With the advent of new technologies for securing networks, Network Policy and Access Services (NPAS) in WS2008 and R2 combined technologies that could define and enforce policies for network access authentication, authorization, and client health using Network Policy Server (NPS), Routing and Remote Access Service, Health Registration Authority (HRA), and Host Credential Authorization Protocol (HCAP).

DirectAccess introduced in WS2008R2 and Forefront Unified Access Gateway (UAG) 2010

DirectAccess enables remote users to securely access shared resources, websites, and applications on an internal network without connecting to a virtual private network (VPN). Forefront UAG DirectAccess extends the benefits of Windows DirectAccess across your infrastructure, enhancing scalability, and simplifying deployments and ongoing management. In WS2008R2, DirectAccess and RRAS were installed and managed separately.

DirectAccess and RRAS combined in WS2012 Remote Access Server Role

In WS2012, the DirectAccess feature and the RRAS role service were combined into a new unified server role. In addition, DirectAccess enterprise level features were brought into WS2012 when Forefront UAG was discontinued.

This new Remote Access server role allows for centralized administration, configuration, and monitoring of both DirectAccess and VPN-based remote access services. Additionally, WS2012 DirectAccess provided multiple updates and improvements to address deployment blockers and provide simplified management. The Remote Access Console was introduced to manage all aspects of Remote Access in a consolidated fashion.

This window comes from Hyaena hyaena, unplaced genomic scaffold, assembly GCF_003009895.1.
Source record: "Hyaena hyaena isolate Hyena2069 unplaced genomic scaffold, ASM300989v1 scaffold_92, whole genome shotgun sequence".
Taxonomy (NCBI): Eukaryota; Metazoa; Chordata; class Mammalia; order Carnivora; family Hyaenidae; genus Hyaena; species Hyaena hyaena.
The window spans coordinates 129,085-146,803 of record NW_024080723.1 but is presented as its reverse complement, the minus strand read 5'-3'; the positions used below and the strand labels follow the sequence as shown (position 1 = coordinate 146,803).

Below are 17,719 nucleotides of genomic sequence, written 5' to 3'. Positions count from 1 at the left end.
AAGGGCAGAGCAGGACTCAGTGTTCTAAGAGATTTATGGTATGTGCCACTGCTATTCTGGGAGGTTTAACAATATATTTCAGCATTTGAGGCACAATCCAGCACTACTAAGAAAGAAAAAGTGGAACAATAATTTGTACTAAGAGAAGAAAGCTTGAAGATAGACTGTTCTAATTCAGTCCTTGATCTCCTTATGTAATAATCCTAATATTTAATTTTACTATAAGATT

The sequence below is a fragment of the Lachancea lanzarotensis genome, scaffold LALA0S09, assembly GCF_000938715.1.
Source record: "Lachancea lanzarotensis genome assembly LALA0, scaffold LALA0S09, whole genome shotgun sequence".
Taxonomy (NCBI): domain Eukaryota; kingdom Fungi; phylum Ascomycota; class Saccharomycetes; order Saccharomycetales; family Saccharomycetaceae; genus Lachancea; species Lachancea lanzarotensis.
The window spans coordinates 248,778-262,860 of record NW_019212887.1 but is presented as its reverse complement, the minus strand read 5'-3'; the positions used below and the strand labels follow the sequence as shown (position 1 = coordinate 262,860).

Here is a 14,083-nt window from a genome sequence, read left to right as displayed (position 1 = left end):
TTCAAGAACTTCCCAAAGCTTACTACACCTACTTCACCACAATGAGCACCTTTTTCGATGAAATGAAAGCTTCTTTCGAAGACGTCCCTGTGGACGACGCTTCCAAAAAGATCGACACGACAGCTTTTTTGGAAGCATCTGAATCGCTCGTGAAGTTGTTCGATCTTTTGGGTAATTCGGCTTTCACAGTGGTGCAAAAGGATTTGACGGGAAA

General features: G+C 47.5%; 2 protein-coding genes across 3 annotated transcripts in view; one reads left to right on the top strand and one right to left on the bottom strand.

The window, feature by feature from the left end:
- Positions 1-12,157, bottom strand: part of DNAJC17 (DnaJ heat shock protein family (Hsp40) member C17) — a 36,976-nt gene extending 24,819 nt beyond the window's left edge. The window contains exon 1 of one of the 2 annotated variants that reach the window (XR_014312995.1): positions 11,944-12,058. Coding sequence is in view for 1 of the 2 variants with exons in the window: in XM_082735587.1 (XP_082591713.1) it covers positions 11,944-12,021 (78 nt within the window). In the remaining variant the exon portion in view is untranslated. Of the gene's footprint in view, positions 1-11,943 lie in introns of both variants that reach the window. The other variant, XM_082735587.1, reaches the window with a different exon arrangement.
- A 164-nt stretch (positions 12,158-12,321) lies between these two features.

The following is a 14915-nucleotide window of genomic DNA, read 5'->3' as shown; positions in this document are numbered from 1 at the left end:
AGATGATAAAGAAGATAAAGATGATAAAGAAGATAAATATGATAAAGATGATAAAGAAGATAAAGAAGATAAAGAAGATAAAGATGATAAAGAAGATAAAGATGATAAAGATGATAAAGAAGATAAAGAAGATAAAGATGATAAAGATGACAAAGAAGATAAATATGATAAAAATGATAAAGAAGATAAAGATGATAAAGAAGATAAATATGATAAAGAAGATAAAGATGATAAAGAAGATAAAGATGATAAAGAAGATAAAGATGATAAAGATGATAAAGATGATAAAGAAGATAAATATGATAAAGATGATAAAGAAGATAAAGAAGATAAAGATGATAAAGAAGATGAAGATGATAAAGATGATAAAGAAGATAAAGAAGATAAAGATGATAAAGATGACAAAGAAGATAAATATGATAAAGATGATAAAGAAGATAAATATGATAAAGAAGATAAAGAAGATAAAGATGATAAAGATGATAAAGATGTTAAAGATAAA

Now that DirectAccess and RRAS are combined in WS2012 and R2, where can I find the documentation?

The main documentation for WS2012 DirectAccess is located in the TechNet Library under the Remote Access technology heading here: Remote Access (DirectAccess, Routing and Remote Access) Overview. In this section, you’ll find three main Remote Access deployment scenarios:

  • Basic
  • Advanced
  • Enterprise DirectAccess

These deployment scenarios touch briefly on how to install RRAS, but they are mostly about deploying DirectAccess.

The Basic scenario describes an easy deployment method using the Remote Access Getting Started Wizard. The Getting Started wizard is something of a misnomer because you most likely won’t want to use it if you are getting started with a deployment in a corporate environment. In that case, you’ll want to use the Remote Access Advanced Setup Wizard. Taking the advanced path allows you to later install Enterprise DirectAccess features which you cannot do if you’ve deployed Remote Access using the Getting Started Wizard. The Enterprise DirectAccess features that you can install after deploying with the Advanced Setup Wizard include:

  • OTP/Smartcard
  • NLB
  • Multisite

RRAS documentation is in the WS2008 and R2 TechNet Library

With the exception of the new front end installation Wizards and the unified Remote Access console, the basic functionality of RRAS didn’t change much in WS2012. Because of this, the WS2008R2 RRAS documentation was not updated and it is still current.  You can find links to all the relevant previous Remote Access documentation at the Remote Access TechCenter.

Conventions Used in this Blog Post

  • DirectAccess is a Microsoft trademarked name and so it is all one word, as opposed to Direct Access with a space.
  • Lowercase remote access is used to refer to remote access technologies in general. Uppercase Remote Access is used to refer to the Remote Access Server Role.
  • Windows Server is abbreviated WS followed by the version. So, for example, Windows Server 2012 R2 would be abbreviated as WS2012R2.